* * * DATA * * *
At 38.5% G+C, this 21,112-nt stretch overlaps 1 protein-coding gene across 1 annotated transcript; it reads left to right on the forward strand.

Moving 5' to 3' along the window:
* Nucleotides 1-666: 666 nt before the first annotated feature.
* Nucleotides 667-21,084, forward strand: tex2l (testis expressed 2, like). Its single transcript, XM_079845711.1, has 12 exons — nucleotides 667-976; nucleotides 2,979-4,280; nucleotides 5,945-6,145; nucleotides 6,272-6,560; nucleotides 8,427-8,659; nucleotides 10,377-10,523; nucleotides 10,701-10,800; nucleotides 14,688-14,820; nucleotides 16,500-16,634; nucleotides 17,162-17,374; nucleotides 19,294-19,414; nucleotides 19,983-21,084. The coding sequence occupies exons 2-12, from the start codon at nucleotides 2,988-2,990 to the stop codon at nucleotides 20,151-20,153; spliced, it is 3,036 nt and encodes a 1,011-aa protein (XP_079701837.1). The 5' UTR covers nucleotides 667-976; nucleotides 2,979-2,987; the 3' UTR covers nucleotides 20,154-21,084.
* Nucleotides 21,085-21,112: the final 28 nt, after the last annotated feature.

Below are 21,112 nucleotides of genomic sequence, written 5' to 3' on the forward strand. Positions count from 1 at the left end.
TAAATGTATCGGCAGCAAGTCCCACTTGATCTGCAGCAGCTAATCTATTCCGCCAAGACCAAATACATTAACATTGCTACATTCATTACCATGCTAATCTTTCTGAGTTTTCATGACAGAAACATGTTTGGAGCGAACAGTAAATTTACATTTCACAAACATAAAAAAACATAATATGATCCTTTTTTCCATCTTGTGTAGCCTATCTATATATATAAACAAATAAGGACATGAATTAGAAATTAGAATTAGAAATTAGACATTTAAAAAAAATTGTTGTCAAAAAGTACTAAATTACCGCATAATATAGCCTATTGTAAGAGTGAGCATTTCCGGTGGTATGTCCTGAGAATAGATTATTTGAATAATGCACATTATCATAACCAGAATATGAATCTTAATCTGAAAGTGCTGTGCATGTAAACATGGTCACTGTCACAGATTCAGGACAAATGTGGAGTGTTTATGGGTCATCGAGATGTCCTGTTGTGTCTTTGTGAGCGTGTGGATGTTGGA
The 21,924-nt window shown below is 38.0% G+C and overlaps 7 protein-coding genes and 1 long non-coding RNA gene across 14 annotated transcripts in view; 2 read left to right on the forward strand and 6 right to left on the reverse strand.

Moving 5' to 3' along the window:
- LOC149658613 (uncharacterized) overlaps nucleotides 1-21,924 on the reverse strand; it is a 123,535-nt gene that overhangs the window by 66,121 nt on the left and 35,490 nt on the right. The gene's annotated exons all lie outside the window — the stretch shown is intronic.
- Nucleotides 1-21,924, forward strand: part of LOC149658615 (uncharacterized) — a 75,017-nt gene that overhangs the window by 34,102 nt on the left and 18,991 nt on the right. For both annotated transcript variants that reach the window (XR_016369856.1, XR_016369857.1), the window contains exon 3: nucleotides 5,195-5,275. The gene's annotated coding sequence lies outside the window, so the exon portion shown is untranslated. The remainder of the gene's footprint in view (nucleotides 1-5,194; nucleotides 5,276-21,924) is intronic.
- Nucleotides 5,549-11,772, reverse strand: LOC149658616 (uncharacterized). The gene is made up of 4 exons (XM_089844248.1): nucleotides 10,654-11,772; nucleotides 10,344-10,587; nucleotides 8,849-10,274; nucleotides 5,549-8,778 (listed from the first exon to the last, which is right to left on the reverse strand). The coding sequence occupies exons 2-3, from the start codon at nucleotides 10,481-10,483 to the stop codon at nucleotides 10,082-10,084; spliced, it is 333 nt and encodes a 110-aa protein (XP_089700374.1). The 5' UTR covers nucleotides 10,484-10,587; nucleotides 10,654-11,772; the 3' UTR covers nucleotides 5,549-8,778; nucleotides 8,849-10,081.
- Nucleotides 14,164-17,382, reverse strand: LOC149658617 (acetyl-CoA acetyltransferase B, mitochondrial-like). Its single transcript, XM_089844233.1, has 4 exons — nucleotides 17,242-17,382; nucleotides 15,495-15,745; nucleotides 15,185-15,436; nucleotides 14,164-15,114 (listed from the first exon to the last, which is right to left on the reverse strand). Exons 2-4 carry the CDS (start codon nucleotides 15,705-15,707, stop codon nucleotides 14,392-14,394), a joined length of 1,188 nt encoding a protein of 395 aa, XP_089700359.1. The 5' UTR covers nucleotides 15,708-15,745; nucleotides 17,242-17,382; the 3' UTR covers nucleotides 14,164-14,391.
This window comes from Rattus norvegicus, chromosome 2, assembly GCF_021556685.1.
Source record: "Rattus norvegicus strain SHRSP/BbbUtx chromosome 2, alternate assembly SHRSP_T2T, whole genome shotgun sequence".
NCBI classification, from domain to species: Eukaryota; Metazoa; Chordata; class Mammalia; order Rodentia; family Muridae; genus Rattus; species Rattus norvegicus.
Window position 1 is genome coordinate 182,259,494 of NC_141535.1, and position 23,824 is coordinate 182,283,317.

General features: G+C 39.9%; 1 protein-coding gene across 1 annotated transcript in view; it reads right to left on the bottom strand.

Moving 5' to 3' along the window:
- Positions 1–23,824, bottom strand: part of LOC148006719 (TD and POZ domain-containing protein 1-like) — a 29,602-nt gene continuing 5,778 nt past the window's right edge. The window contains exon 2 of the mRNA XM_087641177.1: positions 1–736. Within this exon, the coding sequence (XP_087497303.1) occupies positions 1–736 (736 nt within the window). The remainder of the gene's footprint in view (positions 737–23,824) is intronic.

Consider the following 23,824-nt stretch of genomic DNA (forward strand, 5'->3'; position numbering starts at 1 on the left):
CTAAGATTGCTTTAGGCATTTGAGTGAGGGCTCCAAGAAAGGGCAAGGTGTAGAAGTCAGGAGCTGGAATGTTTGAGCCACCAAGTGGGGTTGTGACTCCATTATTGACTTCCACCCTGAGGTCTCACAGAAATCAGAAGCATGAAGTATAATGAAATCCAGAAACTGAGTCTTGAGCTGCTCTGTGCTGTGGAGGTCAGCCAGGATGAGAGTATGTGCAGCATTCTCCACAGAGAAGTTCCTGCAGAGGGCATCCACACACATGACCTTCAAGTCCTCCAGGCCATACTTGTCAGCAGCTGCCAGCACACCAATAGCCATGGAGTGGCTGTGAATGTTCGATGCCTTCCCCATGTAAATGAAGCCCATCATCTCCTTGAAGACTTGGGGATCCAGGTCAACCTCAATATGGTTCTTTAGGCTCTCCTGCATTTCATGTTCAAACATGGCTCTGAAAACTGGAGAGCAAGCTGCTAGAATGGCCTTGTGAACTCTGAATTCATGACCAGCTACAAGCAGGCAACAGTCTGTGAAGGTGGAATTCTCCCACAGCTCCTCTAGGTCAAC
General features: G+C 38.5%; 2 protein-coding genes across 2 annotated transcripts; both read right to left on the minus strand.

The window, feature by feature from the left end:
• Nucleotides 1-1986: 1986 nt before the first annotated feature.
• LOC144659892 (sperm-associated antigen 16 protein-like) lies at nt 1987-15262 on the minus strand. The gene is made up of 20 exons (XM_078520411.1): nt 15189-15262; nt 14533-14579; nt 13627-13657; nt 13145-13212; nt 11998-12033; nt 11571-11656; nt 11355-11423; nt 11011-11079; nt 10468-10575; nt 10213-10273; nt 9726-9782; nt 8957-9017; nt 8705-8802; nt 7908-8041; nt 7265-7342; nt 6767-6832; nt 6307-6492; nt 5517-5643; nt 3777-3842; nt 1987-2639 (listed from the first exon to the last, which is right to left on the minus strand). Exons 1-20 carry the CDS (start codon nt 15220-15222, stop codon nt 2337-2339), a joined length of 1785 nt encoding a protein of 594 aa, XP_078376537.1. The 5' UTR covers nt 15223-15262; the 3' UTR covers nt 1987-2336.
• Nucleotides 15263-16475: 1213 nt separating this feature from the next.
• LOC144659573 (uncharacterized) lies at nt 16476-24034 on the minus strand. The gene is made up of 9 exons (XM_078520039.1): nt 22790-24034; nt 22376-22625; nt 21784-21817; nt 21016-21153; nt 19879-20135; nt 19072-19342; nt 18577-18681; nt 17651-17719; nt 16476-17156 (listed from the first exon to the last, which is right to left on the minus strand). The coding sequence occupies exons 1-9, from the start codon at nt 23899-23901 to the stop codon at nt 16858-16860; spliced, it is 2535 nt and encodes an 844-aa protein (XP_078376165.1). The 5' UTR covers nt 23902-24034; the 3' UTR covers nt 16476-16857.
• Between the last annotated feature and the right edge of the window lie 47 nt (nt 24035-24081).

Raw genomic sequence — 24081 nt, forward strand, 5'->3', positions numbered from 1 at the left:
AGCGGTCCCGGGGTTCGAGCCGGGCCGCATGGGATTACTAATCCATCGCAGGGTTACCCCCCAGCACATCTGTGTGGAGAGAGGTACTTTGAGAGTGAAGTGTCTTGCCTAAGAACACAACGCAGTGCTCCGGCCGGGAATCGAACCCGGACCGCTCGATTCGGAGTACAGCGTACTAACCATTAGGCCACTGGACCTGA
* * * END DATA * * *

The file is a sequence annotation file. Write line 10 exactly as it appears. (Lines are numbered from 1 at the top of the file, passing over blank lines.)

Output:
- LOC149658613 (uncharacterized) overlaps nucleotides 1-21,924 on the reverse strand; it is a 123,535-nt gene that overhangs the window by 66,121 nt on the left and 35,490 nt on the right. The gene's annotated exons all lie outside the window — the stretch shown is intronic.